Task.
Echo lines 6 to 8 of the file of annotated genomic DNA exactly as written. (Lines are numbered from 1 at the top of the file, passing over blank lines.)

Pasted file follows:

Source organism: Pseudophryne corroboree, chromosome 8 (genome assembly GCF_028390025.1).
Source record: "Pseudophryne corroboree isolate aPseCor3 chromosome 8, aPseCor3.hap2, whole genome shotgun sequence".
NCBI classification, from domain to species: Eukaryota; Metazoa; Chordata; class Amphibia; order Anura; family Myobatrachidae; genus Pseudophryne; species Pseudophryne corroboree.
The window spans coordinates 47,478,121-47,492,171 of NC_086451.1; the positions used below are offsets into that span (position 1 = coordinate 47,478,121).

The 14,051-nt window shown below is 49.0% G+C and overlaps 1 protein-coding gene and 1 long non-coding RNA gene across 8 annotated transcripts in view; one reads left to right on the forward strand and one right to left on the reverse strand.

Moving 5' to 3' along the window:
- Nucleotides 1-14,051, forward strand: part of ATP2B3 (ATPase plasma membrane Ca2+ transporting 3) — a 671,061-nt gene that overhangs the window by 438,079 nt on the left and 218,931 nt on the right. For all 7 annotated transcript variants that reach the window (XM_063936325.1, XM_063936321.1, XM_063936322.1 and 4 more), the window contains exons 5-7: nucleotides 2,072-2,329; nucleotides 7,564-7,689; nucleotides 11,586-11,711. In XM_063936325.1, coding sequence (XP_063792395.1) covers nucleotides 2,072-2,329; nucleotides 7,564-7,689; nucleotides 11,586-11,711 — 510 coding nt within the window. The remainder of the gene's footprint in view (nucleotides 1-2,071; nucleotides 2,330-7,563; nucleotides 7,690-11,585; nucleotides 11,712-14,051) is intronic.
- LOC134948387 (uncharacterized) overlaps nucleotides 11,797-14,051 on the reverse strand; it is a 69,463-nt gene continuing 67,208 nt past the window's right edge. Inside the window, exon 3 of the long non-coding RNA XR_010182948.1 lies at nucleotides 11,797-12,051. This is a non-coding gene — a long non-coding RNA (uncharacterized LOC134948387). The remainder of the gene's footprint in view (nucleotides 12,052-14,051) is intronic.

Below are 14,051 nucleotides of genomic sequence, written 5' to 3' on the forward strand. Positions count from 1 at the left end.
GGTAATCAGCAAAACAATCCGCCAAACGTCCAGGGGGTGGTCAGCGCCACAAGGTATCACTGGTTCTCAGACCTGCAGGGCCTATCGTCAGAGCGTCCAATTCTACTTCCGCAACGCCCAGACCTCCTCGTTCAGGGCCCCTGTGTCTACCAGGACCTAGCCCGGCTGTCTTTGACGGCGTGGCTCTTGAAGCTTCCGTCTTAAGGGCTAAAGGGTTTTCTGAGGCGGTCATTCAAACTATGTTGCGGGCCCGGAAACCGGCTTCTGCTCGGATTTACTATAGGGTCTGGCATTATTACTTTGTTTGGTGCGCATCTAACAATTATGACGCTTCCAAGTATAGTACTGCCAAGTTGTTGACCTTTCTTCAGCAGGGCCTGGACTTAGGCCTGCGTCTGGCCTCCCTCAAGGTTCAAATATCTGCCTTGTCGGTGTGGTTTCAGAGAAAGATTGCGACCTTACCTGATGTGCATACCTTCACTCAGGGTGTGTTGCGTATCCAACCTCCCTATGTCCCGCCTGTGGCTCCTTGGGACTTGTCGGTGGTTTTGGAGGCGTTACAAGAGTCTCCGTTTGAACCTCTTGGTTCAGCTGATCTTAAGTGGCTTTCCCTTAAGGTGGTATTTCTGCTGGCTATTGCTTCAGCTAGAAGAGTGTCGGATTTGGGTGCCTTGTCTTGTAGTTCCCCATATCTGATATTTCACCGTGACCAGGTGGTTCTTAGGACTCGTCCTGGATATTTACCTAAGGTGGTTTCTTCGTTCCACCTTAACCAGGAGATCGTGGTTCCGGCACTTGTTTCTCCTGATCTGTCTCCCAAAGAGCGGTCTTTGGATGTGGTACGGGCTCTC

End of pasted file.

Moving 5' to 3' along the window:
- Nucleotides 1-14,051, forward strand: part of ATP2B3 (ATPase plasma membrane Ca2+ transporting 3) — a 671,061-nt gene that overhangs the window by 438,079 nt on the left and 218,931 nt on the right. For all 7 annotated transcript variants that reach the window (XM_063936325.1, XM_063936321.1, XM_063936322.1 and 4 more), the window contains exons 5-7: nucleotides 2,072-2,329; nucleotides 7,564-7,689; nucleotides 11,586-11,711. In XM_063936325.1, coding sequence (XP_063792395.1) covers nucleotides 2,072-2,329; nucleotides 7,564-7,689; nucleotides 11,586-11,711 — 510 coding nt within the window. The remainder of the gene's footprint in view (nucleotides 1-2,071; nucleotides 2,330-7,563; nucleotides 7,690-11,585; nucleotides 11,712-14,051) is intronic.
- LOC134948387 (uncharacterized) overlaps nucleotides 11,797-14,051 on the reverse strand; it is a 69,463-nt gene continuing 67,208 nt past the window's right edge. Inside the window, exon 3 of the long non-coding RNA XR_010182948.1 lies at nucleotides 11,797-12,051. This is a non-coding gene — a long non-coding RNA (uncharacterized LOC134948387). The remainder of the gene's footprint in view (nucleotides 12,052-14,051) is intronic.